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1 in 500 Americans have died of COVID-19

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At a certain point, it was no longer a matter of if the United States would reach the gruesome milestone of 1 in 500 people dying of COVID-19, but a matter of when. A year? Maybe 15 months? The answer: 19 months.

The burden of death in the prime of life has been disproportionately borne by Black, Latino, and American Indian and Alaska Native people in their 30s, 40s and 50s.

“So often when we think about the majority of the country who have lost people to covid-19, we think about the elders that have been lost, not necessarily younger people,” said Abigail Echo-Hawk, executive vice president at the Seattle Indian Health Board and director of the Urban Indian Health Institute. “Unfortunately, this is not my reality nor that of the Native community. I lost cousins and fathers and tribal leaders."

The pandemic has brought into stark relief centuries of entwining social, environmental, economic and political factors that erode the health and shorten the lives of people of colour, putting them at higher risk of the chronic conditions that leave immune systems vulnerable to the coronavirus. Many of those same factors fuel the misinformation, mistrust and fear that leave too many unprotected.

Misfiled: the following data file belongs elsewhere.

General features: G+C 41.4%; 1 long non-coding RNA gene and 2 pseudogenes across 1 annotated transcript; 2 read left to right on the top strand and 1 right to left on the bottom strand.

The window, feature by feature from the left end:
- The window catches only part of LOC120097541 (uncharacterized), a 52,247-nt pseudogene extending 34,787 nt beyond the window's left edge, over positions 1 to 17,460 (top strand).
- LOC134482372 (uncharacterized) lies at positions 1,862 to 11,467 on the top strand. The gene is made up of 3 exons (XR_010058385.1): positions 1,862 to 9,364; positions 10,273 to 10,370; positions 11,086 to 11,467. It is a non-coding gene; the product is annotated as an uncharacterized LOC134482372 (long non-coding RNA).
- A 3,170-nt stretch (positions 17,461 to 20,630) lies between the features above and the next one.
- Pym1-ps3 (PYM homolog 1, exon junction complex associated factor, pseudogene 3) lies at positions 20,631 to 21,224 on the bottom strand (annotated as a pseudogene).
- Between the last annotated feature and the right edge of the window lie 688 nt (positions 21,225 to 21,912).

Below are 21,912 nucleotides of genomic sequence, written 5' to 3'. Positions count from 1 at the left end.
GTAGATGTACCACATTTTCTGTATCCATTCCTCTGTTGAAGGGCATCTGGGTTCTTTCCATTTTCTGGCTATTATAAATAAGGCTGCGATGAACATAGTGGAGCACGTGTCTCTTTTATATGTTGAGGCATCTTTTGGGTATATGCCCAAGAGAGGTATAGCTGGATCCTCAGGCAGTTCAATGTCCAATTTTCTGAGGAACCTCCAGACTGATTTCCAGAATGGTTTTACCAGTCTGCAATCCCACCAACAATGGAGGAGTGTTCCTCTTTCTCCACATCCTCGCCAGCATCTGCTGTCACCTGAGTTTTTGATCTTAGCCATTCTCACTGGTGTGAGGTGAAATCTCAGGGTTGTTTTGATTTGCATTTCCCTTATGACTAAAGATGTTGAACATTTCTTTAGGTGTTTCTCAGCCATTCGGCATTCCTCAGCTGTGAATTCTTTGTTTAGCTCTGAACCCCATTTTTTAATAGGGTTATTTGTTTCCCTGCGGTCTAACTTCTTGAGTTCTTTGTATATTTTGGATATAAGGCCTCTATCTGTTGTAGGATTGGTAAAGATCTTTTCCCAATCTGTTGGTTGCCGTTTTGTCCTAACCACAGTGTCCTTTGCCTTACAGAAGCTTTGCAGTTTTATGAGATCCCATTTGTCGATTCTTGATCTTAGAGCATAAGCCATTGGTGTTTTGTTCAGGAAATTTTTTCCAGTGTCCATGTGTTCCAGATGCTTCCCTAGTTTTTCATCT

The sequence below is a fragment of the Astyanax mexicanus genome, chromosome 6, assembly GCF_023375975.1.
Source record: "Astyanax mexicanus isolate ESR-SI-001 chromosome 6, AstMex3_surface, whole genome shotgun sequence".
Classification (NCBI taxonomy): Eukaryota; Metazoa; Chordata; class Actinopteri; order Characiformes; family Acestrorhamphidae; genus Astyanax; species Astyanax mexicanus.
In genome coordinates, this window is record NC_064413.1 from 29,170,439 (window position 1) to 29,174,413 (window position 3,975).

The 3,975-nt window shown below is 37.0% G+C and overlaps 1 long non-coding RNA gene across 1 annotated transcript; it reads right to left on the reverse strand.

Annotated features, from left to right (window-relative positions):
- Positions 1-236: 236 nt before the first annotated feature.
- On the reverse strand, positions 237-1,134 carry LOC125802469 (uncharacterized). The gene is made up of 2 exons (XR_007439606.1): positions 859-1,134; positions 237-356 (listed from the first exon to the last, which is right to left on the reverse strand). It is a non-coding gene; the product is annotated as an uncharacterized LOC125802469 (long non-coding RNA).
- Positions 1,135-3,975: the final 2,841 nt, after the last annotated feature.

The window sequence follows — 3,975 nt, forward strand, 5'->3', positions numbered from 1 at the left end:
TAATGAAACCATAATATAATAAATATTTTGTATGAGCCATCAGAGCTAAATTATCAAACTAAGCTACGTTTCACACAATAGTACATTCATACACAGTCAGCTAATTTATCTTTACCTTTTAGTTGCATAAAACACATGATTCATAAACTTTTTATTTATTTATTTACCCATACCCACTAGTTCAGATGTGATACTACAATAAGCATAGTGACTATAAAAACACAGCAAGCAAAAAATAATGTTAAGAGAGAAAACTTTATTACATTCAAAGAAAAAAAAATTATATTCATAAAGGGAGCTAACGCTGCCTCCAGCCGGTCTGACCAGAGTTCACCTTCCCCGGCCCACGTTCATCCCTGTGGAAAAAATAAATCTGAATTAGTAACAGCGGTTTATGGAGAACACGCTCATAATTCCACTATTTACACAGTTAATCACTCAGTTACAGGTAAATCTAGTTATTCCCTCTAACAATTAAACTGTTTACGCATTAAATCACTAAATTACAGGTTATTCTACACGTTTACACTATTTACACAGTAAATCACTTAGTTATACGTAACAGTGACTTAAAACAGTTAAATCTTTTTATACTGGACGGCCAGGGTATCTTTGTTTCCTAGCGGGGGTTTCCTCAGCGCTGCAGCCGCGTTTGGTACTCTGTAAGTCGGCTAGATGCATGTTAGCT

Many people don’t have a physician they see regularly due in part to significant provider shortages in communities of colour. If they do have a doctor, it can cost too much money for a visit even if insured. There are language barriers for those who don’t speak English fluently and fear of deportation among undocumented immigrants.

“Some of the issues at hand are structural issues, things that are built into the fabric of society,” says Enrique W. Neblett Jr., a University of Michigan professor who studies racism and health.

Read full story (paywalled)

Source: The Washington Post, 15 September 2021

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